Sunday, September 21, 2008

Searching for the Meaning of Worship

What is the state of worship today? What is the state of worship at your church? How about with you personally?

For too many people, worship has been captured by a tourist mind set. Let me explain that. For these people, worship is understood as a visit to an attractive site to be made when we have adequate leisure. We go as convenient, by our schedule, according to what fits our needs, desires, and wants. We simply “tour” what takes place.

For others, worship is just a weekly jaunt to church—no real meaning to it, just more of a ritual, something you have to do. It’s Sunday, you are supposed to be in church. If you aren’t, the devil will get you!

For others, worship means an occasional visit to a special service—Easter, Christmas, a holiday celebration, a special musical, etc. You know, large crowds, unfamiliar faces coming to soak up the specialness of the moment and season.

Some people, with a bent for Christian entertainment and sacred diversion, plan their lives around special events like retreats, rallies, and conferences. These people go to see a new personality, to hear a new truth, to get a new experience and so, somehow, expand their otherwise humdrum lives.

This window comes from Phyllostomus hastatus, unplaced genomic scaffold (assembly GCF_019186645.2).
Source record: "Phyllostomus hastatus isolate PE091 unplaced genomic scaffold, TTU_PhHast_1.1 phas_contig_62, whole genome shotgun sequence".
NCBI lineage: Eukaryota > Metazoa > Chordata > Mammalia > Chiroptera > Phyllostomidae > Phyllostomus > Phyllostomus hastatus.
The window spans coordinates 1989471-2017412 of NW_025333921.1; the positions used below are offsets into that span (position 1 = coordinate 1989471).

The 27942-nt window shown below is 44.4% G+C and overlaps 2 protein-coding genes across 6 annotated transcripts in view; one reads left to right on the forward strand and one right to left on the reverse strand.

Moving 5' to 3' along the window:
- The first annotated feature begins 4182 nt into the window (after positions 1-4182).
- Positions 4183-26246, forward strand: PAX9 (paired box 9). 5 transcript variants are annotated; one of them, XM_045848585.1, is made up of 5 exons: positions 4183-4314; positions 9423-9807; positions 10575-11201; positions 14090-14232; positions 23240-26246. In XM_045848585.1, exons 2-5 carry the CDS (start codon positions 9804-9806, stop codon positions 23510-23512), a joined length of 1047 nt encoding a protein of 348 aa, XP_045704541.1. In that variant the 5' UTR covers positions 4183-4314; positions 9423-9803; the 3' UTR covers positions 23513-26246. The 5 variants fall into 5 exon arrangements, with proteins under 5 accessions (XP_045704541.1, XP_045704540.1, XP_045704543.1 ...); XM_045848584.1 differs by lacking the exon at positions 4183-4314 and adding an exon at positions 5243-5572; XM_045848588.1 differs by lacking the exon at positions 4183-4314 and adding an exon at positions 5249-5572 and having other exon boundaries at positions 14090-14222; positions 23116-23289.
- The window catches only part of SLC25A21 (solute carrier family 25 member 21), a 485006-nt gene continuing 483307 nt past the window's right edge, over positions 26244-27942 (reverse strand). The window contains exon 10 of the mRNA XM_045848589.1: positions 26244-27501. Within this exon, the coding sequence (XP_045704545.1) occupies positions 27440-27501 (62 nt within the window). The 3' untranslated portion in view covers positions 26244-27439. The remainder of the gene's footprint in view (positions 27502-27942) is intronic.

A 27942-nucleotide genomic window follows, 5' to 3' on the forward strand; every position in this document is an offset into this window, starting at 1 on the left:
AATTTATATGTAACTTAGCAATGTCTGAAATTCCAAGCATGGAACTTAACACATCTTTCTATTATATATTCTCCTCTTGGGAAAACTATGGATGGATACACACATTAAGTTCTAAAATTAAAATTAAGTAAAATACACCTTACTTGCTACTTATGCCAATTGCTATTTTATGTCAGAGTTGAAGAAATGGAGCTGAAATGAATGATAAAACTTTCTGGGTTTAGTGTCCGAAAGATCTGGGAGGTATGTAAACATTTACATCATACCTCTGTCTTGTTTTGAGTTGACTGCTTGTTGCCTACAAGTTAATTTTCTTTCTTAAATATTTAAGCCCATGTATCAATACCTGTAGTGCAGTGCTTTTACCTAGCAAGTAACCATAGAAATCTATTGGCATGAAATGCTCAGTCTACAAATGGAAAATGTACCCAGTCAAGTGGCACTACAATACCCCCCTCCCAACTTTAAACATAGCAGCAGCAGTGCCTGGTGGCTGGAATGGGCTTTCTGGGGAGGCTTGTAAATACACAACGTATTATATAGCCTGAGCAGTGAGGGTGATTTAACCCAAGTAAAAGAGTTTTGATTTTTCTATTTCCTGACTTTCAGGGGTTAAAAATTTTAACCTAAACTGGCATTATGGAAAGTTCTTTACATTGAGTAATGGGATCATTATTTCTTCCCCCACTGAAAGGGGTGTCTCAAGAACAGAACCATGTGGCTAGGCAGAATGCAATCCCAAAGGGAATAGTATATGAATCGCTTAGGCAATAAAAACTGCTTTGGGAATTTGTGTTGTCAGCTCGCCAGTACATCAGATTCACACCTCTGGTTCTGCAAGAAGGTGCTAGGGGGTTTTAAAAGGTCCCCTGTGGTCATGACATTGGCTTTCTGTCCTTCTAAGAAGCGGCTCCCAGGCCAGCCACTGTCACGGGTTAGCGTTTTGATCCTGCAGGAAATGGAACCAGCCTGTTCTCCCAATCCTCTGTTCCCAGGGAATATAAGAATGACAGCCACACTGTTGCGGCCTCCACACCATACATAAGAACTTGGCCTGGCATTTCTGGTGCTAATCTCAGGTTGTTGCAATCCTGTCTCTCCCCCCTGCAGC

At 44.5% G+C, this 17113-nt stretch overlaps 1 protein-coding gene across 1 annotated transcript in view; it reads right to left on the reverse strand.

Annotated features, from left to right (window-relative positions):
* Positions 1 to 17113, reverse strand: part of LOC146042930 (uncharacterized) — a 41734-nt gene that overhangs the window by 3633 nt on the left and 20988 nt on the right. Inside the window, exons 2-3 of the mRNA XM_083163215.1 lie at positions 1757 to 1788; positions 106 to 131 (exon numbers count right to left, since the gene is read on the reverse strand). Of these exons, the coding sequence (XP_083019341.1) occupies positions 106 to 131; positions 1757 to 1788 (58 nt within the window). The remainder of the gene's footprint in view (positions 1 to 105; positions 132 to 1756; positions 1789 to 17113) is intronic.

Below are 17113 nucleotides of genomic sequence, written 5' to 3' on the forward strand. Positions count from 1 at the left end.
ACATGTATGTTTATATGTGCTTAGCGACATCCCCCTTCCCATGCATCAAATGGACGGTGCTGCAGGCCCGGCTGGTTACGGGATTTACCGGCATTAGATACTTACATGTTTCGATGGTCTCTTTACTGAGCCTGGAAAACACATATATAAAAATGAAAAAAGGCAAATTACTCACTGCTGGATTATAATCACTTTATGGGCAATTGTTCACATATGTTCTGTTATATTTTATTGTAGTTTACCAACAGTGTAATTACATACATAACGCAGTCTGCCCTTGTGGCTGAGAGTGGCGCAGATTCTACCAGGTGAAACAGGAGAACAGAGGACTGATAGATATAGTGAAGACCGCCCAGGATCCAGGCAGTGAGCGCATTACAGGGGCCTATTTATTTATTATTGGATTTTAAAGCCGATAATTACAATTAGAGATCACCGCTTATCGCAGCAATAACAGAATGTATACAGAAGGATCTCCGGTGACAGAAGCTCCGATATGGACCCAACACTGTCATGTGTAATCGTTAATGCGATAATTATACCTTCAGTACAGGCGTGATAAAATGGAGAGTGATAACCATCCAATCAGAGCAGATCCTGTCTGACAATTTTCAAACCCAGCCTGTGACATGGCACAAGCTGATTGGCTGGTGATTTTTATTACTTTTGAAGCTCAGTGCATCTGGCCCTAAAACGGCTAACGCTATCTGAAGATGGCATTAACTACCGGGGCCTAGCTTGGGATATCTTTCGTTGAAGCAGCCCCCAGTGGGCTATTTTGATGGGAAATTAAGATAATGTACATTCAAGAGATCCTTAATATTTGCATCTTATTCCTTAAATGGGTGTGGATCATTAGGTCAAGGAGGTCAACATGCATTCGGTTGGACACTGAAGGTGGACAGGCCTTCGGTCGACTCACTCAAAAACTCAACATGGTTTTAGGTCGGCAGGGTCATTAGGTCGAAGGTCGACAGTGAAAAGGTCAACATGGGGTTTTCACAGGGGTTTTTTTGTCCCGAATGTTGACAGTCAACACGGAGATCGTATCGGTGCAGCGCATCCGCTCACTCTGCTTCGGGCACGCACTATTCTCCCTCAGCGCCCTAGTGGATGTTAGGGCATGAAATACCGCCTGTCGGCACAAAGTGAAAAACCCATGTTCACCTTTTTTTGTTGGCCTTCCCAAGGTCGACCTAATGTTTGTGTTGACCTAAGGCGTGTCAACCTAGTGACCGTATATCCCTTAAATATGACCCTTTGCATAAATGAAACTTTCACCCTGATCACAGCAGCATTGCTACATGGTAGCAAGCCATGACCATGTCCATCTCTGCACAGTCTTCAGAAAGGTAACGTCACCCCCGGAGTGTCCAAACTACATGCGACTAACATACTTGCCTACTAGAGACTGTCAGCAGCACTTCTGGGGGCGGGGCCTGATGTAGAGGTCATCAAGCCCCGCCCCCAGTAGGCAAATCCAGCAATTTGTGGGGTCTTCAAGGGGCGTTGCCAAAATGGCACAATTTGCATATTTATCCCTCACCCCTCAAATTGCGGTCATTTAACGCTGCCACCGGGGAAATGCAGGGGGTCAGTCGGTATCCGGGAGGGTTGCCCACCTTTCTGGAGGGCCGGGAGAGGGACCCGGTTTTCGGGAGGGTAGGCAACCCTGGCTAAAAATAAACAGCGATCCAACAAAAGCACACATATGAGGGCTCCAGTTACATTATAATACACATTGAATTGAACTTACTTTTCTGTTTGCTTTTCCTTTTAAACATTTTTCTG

Isn’t it sad that we will try anything—until something else comes along?

Do any of those descriptions of worship describe your attitude toward worship? Your church’s attitudes?

A look at the original language of the Bible and the origin of the word in English helps us understand the meaning of worship. The primary Hebrew word for worship is Shachah—which means “to depress, i.e. prostrate (in homage to royalty or God): bow (self) down, crouch, fall down (flat), humbly beseech, do (make) obeisance, do reverence, make to stoop, worship.”

There are three Greek words that describe worship. First, Proskuneo—meaning “to kiss, like a dog licking his master’s hand, to fawn or crouch to, homage (do reverence to, adore): worship.” That word occurs 59 times in the New Testament. It originally carried with it the idea of subjects falling down to kiss the ground before a king or kiss their feet.

Secondly, Sebomai—“to reverence, hold in awe.” This word is used 10 times in the New Testament.